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Anatomy Vocab Ch4

Anatomy Vocab Ch4 Marieb

epithelial membranes (covering or lining membranes) include the cutaneous membrane (skin), the mucous membranes and serous membranes; simple organs
cutaneous membrane the skin; superficial epidermis composed of keratinizing stratified squamous epithelium; dry membrane
mucous membranes (mucosa) various epithelium resting on a loose connective tissue membrane called lamina propria; open to the exterior as in hollow organs; wet or moist, continuously bathed in secretions or urine; adapted for absorption or secretion
integumentary system skin and its derivatives (sweat and oil glands, hair, nails); all protective, cushion and insulate the deeper body organs
integument covering
keratin cornified or hardened to help prevent water loss from the body surface
cutaneous sensory receptors part of the nervous systems, on the skin; tiny sensors for touch, pressure, temperature and pain receptors
epidermis stratified squamous epithelium becomes hard (keratinized) to protect body; consists of 5 layers of strata; has no blood supply
dermis dense connective tissue, connected to the epidermis; the "hide" of an animal
blister the result of interstitial fluid accumulating in the cavity between the epidermis and dermis
subcutanous tissue (hypodermis) adipose tissue, anchoring the skin to underlying organs; serves as a shock absorber
strata meaning "bed sheets", 5 layers of epidermis
avascular no blood supply of its own
keratinocytes the fibrous protein that makes the epidermis tough; makes up keratin
statum basale deepest layer of the epidermis receives the most adequate nourishment via diffusion of nutrients from the dermis; germinating layer (stratum germinativum)
stratum spinosum the fourth lowest layer of the epidermis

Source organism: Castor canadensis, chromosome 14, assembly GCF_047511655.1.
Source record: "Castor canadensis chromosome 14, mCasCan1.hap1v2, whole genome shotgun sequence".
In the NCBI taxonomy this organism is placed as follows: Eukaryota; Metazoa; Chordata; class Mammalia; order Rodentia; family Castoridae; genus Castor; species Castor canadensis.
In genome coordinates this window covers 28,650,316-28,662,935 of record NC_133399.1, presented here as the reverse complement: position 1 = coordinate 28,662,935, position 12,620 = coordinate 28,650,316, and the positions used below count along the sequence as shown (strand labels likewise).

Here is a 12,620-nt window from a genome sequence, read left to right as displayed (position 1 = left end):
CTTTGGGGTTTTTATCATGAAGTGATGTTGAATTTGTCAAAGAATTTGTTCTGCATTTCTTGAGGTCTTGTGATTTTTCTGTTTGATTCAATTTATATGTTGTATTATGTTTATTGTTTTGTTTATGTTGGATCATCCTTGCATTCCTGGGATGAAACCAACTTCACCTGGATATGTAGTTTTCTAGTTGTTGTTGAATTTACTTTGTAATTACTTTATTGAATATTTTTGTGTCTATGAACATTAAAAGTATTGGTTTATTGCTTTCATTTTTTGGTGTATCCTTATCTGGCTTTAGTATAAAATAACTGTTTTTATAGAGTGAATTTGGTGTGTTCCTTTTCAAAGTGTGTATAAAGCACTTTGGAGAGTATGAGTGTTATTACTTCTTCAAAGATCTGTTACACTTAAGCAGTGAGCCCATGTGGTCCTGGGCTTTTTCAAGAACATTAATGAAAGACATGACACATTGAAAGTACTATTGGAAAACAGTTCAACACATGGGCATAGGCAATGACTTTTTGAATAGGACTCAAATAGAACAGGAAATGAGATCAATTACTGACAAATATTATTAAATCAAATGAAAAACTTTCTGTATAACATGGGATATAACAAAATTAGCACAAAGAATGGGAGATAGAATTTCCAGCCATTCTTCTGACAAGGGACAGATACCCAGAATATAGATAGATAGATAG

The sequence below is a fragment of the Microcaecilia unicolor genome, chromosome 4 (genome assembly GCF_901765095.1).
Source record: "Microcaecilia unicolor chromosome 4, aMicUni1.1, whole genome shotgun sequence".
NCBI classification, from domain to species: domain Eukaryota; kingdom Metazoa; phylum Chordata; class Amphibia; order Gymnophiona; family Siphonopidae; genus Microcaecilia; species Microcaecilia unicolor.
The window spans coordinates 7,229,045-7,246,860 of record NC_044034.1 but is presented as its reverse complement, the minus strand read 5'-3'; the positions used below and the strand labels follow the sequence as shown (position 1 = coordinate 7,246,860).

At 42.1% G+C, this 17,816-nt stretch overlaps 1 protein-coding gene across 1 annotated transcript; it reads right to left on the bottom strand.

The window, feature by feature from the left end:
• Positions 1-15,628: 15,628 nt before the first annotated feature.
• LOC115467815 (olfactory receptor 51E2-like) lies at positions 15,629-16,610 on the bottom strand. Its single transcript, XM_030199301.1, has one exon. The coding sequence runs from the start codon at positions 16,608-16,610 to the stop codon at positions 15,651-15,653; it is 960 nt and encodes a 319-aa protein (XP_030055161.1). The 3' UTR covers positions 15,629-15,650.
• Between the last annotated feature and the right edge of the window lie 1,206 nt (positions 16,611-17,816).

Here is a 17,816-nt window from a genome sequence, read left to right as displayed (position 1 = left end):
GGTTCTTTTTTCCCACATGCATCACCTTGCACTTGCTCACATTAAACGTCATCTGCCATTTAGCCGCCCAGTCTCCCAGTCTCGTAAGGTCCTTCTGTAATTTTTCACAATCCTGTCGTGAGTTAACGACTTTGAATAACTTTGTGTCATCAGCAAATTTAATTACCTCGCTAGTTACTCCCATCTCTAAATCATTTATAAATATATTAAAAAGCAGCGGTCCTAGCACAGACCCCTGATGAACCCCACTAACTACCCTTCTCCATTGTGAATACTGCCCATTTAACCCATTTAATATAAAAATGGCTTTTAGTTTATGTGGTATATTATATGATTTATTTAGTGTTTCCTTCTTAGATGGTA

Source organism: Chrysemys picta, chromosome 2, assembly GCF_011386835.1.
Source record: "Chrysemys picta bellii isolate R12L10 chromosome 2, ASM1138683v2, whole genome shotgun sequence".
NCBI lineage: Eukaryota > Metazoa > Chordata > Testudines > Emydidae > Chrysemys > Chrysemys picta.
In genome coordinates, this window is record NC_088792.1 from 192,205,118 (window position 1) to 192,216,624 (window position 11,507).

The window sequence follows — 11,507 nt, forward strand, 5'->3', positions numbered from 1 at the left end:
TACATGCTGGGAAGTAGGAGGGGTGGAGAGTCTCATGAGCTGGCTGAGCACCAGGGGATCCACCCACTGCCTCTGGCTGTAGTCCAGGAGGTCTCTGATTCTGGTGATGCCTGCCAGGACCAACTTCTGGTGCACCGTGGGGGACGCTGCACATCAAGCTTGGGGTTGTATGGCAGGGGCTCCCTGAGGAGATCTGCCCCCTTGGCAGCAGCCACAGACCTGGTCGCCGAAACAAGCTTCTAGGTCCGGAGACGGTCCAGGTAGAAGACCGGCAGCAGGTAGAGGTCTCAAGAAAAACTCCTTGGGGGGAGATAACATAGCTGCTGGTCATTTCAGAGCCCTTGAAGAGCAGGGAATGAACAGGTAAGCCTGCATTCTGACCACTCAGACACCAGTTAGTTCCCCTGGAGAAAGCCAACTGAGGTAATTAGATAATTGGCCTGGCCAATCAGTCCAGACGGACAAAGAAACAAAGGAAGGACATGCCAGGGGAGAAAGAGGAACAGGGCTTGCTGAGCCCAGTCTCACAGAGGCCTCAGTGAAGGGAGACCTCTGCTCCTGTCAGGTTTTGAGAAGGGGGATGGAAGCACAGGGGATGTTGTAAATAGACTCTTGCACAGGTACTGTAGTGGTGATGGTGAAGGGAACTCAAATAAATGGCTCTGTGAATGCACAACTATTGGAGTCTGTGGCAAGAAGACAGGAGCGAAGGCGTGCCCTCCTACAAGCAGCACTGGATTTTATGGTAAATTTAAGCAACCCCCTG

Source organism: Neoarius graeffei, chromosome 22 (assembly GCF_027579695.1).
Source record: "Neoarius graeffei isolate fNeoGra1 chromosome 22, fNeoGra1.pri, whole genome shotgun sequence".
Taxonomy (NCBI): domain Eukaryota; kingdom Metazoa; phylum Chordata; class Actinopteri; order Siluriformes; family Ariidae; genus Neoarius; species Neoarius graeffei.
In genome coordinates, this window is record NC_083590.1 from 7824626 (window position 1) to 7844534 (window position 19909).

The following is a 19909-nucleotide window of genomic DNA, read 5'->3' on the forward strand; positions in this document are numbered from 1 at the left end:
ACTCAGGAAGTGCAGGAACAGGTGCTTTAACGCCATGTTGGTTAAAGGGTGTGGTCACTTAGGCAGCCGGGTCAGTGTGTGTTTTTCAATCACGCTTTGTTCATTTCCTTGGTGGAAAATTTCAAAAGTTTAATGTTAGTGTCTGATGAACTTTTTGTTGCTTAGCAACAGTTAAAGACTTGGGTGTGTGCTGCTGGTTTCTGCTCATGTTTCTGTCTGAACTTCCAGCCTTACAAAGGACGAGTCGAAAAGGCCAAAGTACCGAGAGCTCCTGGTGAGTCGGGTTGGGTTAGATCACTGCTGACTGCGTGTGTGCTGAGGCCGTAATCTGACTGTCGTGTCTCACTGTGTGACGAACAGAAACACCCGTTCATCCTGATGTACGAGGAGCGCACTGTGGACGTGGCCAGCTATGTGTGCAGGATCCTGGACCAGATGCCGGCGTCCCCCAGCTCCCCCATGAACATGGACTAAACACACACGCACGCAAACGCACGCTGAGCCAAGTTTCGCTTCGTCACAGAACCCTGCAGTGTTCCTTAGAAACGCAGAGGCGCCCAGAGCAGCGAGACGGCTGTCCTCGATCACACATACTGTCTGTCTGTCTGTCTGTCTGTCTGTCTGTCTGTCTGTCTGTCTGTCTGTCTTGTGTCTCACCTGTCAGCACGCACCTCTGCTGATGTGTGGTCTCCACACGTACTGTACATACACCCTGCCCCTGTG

stratum granulosum the third lowest layer of the epidermis, cells become flatter and more full of keratin
stratum lucidum second lowest, clear layer of the epidermis; not present in all skin regions, occurs where the skin is hairless and extra thick (ie) palms and soles
stratum corneum 20-30 cell layers thick, accounts for 3/4 of epidermal thickness; shinglelike dead cell remnants
melanin pigment that ranges from yellow to brown and black, produced by melanocytes
melanocytes found in the stratum basale; cells that are stimulated by sunlight to produce more pigments by way of membrane bound granules called melanosomes; shield DNA from damaging effects of UV
herpes simplex cold sore virus; fever blisters
papillary layer upper dermal region, uneven projections (dermal papillae) as in the patterns that form the swirls and patterns of the fingerprints; genetically determined
free nerve ending pain receptors
Meissner's corpuscles touch receptors
reticular layer deepest skin layer, contains blood vessels, wseat and oil glands and pressure receptors
Pacinian corpuscles deep pressure receptors of the reticular layer
collagen fibers responsible for the toughness of the dermis; attract water
elastic fibers give the skin its elasticity when we are young
carotene orange-yellow pigment in carrots, deep colored vegies; skin takes on the color when eaten in large amounts
cyanosis when the hemoglobin is poorly oxygenated, causing the bluish tint to the skin
skin appendages cutaneous glands, hair, hair follicles, and nails